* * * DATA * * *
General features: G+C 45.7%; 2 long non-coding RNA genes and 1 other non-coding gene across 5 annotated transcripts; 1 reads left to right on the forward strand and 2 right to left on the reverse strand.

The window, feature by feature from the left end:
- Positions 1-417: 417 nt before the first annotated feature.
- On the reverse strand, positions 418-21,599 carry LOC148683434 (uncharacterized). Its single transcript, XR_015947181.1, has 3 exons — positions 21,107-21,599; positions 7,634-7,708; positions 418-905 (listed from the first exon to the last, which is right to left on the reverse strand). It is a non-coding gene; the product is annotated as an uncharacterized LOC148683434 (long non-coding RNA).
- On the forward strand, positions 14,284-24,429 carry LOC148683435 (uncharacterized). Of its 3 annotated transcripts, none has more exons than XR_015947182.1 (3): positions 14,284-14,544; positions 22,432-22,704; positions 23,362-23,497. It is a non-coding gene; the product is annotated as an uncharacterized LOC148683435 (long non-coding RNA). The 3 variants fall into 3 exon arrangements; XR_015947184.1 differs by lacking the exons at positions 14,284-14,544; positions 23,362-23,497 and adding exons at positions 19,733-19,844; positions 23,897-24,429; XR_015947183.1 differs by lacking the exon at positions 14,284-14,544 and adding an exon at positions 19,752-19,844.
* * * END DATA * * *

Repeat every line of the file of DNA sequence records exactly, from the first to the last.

General features: G+C 45.7%; 2 long non-coding RNA genes and 1 other non-coding gene across 5 annotated transcripts; 1 reads left to right on the forward strand and 2 right to left on the reverse strand.

The window, feature by feature from the left end:
- Positions 1-417: 417 nt before the first annotated feature.
- On the reverse strand, positions 418-21,599 carry LOC148683434 (uncharacterized). Its single transcript, XR_015947181.1, has 3 exons — positions 21,107-21,599; positions 7,634-7,708; positions 418-905 (listed from the first exon to the last, which is right to left on the reverse strand). It is a non-coding gene; the product is annotated as an uncharacterized LOC148683434 (long non-coding RNA).
- On the forward strand, positions 14,284-24,429 carry LOC148683435 (uncharacterized). Of its 3 annotated transcripts, none has more exons than XR_015947182.1 (3): positions 14,284-14,544; positions 22,432-22,704; positions 23,362-23,497. It is a non-coding gene; the product is annotated as an uncharacterized LOC148683435 (long non-coding RNA). The 3 variants fall into 3 exon arrangements; XR_015947184.1 differs by lacking the exons at positions 14,284-14,544; positions 23,362-23,497 and adding exons at positions 19,733-19,844; positions 23,897-24,429; XR_015947183.1 differs by lacking the exon at positions 14,284-14,544 and adding an exon at positions 19,752-19,844.